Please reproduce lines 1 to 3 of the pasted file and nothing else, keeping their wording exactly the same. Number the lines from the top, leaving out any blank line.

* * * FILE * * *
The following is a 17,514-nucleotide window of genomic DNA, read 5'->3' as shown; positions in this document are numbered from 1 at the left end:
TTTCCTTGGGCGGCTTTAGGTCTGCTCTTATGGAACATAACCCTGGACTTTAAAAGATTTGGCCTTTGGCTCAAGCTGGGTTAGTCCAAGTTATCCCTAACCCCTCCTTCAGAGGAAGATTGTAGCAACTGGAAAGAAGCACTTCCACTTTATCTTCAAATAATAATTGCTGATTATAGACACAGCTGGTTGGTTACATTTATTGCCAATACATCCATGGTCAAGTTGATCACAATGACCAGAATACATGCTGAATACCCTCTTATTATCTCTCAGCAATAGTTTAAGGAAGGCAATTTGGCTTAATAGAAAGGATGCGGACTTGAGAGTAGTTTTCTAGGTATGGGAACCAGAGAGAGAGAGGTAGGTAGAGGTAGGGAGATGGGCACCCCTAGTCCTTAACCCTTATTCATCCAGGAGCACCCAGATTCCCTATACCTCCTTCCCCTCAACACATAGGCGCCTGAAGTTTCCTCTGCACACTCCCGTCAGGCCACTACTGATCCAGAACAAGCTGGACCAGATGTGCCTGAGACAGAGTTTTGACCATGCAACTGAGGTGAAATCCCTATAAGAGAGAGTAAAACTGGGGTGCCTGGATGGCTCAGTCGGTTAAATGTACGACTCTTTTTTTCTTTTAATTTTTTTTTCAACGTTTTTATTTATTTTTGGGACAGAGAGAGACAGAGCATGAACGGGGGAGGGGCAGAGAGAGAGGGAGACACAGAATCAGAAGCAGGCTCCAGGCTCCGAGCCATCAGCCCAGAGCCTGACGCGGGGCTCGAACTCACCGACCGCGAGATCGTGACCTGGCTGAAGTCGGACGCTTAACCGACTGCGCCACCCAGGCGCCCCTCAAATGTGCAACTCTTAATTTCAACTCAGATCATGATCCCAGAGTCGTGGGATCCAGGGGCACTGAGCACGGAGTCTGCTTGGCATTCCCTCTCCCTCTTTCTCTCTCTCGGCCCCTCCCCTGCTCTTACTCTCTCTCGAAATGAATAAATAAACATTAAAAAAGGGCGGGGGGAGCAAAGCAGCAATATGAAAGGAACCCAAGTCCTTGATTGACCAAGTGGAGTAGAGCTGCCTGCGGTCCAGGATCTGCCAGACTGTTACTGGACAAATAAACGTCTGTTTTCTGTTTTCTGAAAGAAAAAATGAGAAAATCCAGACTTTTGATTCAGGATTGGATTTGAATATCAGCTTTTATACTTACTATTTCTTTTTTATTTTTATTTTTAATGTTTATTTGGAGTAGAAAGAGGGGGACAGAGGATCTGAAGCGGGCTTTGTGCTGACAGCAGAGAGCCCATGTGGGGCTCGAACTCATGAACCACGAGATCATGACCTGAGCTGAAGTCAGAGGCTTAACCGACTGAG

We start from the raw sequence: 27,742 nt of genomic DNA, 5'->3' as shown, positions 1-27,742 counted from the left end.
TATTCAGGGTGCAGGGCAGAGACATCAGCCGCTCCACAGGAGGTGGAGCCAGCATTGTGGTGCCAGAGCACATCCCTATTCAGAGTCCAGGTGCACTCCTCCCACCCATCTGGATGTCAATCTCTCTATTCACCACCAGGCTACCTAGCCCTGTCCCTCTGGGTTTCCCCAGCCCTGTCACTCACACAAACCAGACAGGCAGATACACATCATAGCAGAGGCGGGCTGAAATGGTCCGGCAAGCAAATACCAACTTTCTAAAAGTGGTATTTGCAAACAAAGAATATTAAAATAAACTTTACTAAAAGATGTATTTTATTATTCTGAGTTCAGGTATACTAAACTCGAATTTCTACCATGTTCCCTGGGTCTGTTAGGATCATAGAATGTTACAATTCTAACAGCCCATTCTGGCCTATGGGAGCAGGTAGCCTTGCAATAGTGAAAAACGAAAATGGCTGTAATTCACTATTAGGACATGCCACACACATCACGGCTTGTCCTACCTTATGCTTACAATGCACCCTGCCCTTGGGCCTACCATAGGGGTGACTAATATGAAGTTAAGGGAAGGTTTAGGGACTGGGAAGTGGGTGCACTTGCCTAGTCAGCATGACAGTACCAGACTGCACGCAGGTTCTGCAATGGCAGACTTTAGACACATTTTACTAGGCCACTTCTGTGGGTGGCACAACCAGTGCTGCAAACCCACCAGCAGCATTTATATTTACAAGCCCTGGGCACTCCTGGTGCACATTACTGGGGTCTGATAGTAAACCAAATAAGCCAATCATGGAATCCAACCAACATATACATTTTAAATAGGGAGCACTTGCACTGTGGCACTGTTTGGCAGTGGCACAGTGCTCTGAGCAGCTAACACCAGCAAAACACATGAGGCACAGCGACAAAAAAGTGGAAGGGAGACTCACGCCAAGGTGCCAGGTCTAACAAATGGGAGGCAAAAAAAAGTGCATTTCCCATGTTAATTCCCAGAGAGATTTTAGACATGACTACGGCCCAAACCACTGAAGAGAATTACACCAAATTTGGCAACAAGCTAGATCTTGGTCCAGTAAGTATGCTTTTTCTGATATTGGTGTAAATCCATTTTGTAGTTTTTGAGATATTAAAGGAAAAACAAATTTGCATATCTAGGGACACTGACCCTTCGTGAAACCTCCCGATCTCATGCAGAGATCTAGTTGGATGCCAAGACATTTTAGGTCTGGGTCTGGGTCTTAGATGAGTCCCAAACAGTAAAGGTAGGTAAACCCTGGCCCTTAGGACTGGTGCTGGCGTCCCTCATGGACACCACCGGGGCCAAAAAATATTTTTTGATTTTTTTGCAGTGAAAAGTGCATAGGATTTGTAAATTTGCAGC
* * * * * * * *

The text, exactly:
The following is a 17,514-nucleotide window of genomic DNA, read 5'->3' as shown; positions in this document are numbered from 1 at the left end:
TTTCCTTGGGCGGCTTTAGGTCTGCTCTTATGGAACATAACCCTGGACTTTAAAAGATTTGGCCTTTGGCTCAAGCTGGGTTAGTCCAAGTTATCCCTAACCCCTCCTTCAGAGGAAGATTGTAGCAACTGGAAAGAAGCACTTCCACTTTATCTTCAAATAATAATTGCTGATTATAGACACAGCTGGTTGGTTACATTTATTGCCAATACATCCATGGTCAAGTTGATCACAATGACCAGAATACATGCTGAATACCCTCTTATTATCTCTCAGCAATAGTTTAAGGAAGGCAATTTGGCTTAATAGAAAGGATGCGGACTTGAGAGTAGTTTTCTAGGTATGGGAACCAGAGAGAGAGAGGTAGGTAGAGGTAGGGAGATGGGCACCCCTAGTCCTTAACCCTTATTCATCCAGGAGCACCCAGATTCCCTATACCTCCTTCCCCTCAACACATAGGCGCCTGAAGTTTCCTCTGCACACTCCCGTCAGGCCACTACTGATCCAGAACAAGCTGGACCAGATGTGCCTGAGACAGAGTTTTGACCATGCAACTGAGGTGAAATCCCTATAAGAGAGAGTAAAACTGGGGTGCCTGGATGGCTCAGTCGGTTAAATGTACGACTCTTTTTTTCTTTTAATTTTTTTTTCAACGTTTTTATTTATTTTTGGGACAGAGAGAGACAGAGCATGAACGGGGGAGGGGCAGAGAGAGAGGGAGACACAGAATCAGAAGCAGGCTCCAGGCTCCGAGCCATCAGCCCAGAGCCTGACGCGGGGCTCGAACTCACCGACCGCGAGATCGTGACCTGGCTGAAGTCGGACGCTTAACCGACTGCGCCACCCAGGCGCCCCTCAAATGTGCAACTCTTAATTTCAACTCAGATCATGATCCCAGAGTCGTGGGATCCAGGGGCACTGAGCACGGAGTCTGCTTGGCATTCCCTCTCCCTCTTTCTCTCTCTCGGCCCCTCCCCTGCTCTTACTCTCTCTCGAAATGAATAAATAAACATTAAAAAAGGGCGGGGGGAGCAAAGCAGCAATATGAAAGGAACCCAAGTCCTTGATTGACCAAGTGGAGTAGAGCTGCCTGCGGTCCAGGATCTGCCAGACTGTTACTGGACAAATAAACGTCTGTTTTCTGTTTTCTGAAAGAAAAAATGAGAAAATCCAGACTTTTGATTCAGGATTGGATTTGAATATCAGCTTTTATACTTACTATTTCTTTTTTATTTTTATTTTTAATGTTTATTTGGAGTAGAAAGAGGGGGACAGAGGATCTGAAGCGGGCTTTGTGCTGACAGCAGAGAGCCCATGTGGGGCTCGAACTCATGAACCACGAGATCATGACCTGAGCTGAAGTCAGAGGCTTAACCGACTGAG

We start from the raw sequence: 27,742 nt of genomic DNA, 5'->3' as shown, positions 1-27,742 counted from the left end.